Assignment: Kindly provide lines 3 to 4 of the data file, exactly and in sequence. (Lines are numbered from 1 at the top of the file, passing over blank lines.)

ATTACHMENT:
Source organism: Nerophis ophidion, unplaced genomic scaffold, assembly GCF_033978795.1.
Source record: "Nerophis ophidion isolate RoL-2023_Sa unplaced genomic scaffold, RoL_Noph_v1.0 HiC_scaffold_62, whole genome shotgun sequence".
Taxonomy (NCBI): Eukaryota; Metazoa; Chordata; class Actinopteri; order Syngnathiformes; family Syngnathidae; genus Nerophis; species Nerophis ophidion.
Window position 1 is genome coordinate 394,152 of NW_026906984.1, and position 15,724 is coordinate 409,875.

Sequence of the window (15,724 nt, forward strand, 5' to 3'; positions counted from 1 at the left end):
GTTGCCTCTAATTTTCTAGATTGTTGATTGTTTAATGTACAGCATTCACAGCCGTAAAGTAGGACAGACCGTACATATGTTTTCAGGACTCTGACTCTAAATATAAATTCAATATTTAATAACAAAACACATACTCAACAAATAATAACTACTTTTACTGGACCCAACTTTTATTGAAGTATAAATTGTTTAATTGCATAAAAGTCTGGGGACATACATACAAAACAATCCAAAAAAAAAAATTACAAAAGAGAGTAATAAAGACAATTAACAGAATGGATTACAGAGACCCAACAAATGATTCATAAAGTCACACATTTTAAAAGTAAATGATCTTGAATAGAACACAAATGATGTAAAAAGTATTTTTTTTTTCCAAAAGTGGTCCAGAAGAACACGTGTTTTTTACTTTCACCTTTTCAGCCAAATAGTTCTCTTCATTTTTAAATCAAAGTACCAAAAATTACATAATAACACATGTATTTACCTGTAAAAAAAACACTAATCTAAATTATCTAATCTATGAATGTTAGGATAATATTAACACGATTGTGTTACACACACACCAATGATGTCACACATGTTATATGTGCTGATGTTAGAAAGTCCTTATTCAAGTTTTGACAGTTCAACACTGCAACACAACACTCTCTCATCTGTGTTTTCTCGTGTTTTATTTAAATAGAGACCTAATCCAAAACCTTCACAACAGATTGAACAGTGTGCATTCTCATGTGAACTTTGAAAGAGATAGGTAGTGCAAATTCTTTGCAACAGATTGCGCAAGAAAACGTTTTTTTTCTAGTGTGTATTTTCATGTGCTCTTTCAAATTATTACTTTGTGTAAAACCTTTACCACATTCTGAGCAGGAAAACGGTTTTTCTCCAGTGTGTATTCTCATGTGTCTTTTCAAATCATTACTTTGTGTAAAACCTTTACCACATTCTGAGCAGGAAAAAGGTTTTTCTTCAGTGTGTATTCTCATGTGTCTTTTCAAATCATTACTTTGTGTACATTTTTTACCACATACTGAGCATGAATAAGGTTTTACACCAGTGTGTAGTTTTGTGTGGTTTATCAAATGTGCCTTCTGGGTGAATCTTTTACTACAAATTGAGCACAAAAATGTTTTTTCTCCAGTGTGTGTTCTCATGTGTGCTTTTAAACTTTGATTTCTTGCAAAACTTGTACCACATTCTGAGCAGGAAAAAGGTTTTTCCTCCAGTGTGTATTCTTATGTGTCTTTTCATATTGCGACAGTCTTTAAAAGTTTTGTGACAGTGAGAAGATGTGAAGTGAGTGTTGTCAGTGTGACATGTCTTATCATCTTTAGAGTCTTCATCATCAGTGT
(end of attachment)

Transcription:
Taxonomy (NCBI): Eukaryota; Metazoa; Chordata; class Actinopteri; order Syngnathiformes; family Syngnathidae; genus Nerophis; species Nerophis ophidion.
Window position 1 is genome coordinate 394,152 of NW_026906984.1, and position 15,724 is coordinate 409,875.